Over the weekend, the Séléka rebel alliance seized Bangui, capital of the Central African Republic (CAR). This most recent offensive was the latest development in a rebellion that commenced in December 2012 over President François Bozizé’s failure to implement the 2007 Birao Peace Agreement (.pdf) and the 2008 Libreville Comprehensive Peace Agreement (.pdf). In those deals, Bozizé’s government had agreed to provide amnesty for former combatants; to pursue the disarmament, demobilization and reintegration (DDR) of the rebel forces; to provide compensation for those demobilized and the integration of some former rebels into the official armed forces of the Central African Republic; and to share political power. But with little if any progress made since the signing of these agreements, it was only a matter of time before the conflict reignited.
Between 1,000 and 2,000 Séléka fighters swept across the country in December, coming within 40 miles of Bangui before Bozizé and Séléka agreed to peace negotiations mediated by the Economic Community of Central African States (CEEAC). Entering the talks in January 2013, Séléka’s demands included the release of political prisoners, the withdrawal of foreign troops sent to assist the Bozizé regime and Bozizé’s immediate resignation. A new set of agreements -- a cease-fire (.pdf), a declaration of principles (.pdf) and a peace agreement (.pdf) -- were hastily negotiated and signed in Libreville, Gabon, on Jan. 11, stipulating that Bozizé would remain in power until the end of his term in 2016 and putting in place a unity government for a renewable period of 12 months. This government would include members of the political and military opposition, and among its tasks would be to restore peace and security, organize new legislative elections in anticipation of the dissolution of the National Assembly and conduct DDR and security sector reform with assistance from the international community. Unsurprisingly to most observers, the Libreville agreement was never implemented.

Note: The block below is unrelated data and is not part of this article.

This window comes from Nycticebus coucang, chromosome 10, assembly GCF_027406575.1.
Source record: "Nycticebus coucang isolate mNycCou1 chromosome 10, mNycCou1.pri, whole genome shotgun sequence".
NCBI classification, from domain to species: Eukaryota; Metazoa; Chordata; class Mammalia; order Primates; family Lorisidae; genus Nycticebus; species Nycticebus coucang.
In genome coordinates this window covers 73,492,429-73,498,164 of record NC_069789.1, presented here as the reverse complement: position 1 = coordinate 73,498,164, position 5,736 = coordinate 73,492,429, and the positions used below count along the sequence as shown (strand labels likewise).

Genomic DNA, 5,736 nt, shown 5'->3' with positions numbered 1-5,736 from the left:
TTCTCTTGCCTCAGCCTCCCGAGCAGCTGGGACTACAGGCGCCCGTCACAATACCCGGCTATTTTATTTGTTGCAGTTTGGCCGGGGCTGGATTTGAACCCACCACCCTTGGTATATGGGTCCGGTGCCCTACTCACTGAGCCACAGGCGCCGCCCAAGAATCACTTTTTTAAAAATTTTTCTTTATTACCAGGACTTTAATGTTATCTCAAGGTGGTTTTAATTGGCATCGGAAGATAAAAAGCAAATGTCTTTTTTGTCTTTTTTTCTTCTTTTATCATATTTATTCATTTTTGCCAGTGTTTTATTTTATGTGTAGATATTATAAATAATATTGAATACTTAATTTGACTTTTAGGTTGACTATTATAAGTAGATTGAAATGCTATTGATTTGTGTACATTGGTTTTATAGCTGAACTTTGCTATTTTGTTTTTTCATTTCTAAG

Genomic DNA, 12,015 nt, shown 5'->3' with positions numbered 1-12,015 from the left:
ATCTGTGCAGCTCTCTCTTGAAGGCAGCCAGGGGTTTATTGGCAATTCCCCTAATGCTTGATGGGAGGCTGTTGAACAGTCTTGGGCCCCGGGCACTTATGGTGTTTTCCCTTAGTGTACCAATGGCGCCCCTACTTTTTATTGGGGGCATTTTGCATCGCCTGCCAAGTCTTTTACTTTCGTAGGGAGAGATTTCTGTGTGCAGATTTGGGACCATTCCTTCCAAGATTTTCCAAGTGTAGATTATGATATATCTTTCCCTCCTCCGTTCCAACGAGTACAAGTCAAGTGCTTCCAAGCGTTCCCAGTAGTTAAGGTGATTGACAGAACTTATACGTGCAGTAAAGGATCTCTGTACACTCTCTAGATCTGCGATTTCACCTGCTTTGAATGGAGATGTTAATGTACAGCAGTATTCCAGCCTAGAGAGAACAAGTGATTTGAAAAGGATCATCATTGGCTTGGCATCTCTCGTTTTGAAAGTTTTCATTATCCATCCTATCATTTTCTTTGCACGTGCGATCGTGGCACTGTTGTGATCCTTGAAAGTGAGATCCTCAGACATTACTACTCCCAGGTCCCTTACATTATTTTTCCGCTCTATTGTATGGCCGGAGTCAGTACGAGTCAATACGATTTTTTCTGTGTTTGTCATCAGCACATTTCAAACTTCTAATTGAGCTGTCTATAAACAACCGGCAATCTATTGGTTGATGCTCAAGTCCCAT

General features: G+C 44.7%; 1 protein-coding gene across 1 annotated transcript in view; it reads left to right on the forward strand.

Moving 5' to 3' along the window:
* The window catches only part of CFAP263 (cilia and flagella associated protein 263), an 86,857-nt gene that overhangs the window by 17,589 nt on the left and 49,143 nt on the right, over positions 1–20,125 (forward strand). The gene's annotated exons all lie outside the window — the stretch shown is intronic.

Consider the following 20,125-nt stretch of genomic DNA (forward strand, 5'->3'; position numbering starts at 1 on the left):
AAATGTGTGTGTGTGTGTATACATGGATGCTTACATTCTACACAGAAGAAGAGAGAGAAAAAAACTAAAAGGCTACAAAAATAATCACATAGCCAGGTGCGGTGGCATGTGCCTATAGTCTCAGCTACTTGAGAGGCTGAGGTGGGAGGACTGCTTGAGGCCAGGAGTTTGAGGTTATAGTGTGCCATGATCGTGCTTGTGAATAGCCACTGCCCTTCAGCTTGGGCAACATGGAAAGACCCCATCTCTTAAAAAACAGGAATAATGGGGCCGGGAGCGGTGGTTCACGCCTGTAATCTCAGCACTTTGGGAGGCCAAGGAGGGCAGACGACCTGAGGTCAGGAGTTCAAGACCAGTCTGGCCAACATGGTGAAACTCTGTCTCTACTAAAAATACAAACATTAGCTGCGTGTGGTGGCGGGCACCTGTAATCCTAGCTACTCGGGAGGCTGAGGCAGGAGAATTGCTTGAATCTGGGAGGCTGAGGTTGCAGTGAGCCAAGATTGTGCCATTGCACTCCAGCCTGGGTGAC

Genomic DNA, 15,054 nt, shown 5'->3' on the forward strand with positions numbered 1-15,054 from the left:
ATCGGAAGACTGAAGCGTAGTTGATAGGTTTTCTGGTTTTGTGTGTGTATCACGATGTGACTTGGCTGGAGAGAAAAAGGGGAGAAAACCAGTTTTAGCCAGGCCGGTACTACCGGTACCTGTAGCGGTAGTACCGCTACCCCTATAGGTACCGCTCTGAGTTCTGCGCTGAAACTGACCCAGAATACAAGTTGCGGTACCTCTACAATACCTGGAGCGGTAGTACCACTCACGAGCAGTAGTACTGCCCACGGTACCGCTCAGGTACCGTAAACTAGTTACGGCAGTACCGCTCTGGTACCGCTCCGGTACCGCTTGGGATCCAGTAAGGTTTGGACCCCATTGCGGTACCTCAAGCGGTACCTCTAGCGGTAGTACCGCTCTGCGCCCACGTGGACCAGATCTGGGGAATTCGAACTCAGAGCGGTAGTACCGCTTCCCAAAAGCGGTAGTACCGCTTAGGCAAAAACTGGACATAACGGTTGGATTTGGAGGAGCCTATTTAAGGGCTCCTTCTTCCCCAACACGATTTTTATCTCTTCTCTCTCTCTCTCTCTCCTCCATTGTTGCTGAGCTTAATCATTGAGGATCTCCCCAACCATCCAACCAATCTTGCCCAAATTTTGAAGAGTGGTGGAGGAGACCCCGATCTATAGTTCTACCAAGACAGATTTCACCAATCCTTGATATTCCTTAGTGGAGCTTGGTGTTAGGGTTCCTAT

Part of the problem was that the negotiations in Libreville were more like “peace talks without the talks” -- the agreement was the result of negotiations among the heads of regional states rather than the warring parties themselves. In addition, given Bozizé’s track record of reneging on peace deals, an effective agreement would have required more-powerful international guarantors who were perceived to be nonpartisan, carried significant diplomatic clout and were willing and able to back up their diplomacy with military force to prevent either party from breaking the cease-fire. In the absence of these elements, the January 2013 Libreville agreement was not worth the paper on which it was written.